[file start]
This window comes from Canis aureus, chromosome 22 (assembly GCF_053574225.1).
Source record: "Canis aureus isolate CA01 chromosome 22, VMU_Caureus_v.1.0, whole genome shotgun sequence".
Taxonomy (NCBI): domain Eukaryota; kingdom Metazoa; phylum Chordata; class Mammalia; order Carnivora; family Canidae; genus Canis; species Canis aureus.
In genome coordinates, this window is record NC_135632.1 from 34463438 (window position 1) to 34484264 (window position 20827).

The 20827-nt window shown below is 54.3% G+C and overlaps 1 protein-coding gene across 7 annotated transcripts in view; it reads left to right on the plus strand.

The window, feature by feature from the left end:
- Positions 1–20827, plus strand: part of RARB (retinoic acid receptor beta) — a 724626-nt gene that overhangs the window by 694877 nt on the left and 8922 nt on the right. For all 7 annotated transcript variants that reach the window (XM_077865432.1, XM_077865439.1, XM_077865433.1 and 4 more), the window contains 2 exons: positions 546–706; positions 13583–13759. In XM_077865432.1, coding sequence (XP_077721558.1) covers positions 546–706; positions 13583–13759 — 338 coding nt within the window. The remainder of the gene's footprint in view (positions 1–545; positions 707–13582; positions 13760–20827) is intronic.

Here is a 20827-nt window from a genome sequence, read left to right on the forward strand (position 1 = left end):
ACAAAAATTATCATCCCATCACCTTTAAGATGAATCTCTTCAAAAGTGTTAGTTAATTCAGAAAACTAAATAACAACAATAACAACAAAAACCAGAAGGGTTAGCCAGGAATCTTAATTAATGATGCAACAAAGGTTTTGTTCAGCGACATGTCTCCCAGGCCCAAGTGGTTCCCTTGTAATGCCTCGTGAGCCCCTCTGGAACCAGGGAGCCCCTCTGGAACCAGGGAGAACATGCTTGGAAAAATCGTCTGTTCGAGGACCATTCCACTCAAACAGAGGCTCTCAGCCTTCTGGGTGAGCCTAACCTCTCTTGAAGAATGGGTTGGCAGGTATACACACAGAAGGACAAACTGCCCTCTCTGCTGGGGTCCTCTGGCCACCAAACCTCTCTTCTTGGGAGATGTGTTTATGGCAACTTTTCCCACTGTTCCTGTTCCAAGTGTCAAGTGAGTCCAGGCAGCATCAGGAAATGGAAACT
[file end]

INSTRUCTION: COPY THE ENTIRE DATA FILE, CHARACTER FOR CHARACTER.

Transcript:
This window comes from Canis aureus, chromosome 22 (assembly GCF_053574225.1).
Source record: "Canis aureus isolate CA01 chromosome 22, VMU_Caureus_v.1.0, whole genome shotgun sequence".
Taxonomy (NCBI): domain Eukaryota; kingdom Metazoa; phylum Chordata; class Mammalia; order Carnivora; family Canidae; genus Canis; species Canis aureus.
In genome coordinates, this window is record NC_135632.1 from 34463438 (window position 1) to 34484264 (window position 20827).

The 20827-nt window shown below is 54.3% G+C and overlaps 1 protein-coding gene across 7 annotated transcripts in view; it reads left to right on the plus strand.

The window, feature by feature from the left end:
- Positions 1–20827, plus strand: part of RARB (retinoic acid receptor beta) — a 724626-nt gene that overhangs the window by 694877 nt on the left and 8922 nt on the right. For all 7 annotated transcript variants that reach the window (XM_077865432.1, XM_077865439.1, XM_077865433.1 and 4 more), the window contains 2 exons: positions 546–706; positions 13583–13759. In XM_077865432.1, coding sequence (XP_077721558.1) covers positions 546–706; positions 13583–13759 — 338 coding nt within the window. The remainder of the gene's footprint in view (positions 1–545; positions 707–13582; positions 13760–20827) is intronic.

Here is a 20827-nt window from a genome sequence, read left to right on the forward strand (position 1 = left end):
ACAAAAATTATCATCCCATCACCTTTAAGATGAATCTCTTCAAAAGTGTTAGTTAATTCAGAAAACTAAATAACAACAATAACAACAAAAACCAGAAGGGTTAGCCAGGAATCTTAATTAATGATGCAACAAAGGTTTTGTTCAGCGACATGTCTCCCAGGCCCAAGTGGTTCCCTTGTAATGCCTCGTGAGCCCCTCTGGAACCAGGGAGCCCCTCTGGAACCAGGGAGAACATGCTTGGAAAAATCGTCTGTTCGAGGACCATTCCACTCAAACAGAGGCTCTCAGCCTTCTGGGTGAGCCTAACCTCTCTTGAAGAATGGGTTGGCAGGTATACACACAGAAGGACAAACTGCCCTCTCTGCTGGGGTCCTCTGGCCACCAAACCTCTCTTCTTGGGAGATGTGTTTATGGCAACTTTTCCCACTGTTCCTGTTCCAAGTGTCAAGTGAGTCCAGGCAGCATCAGGAAATGGAAACT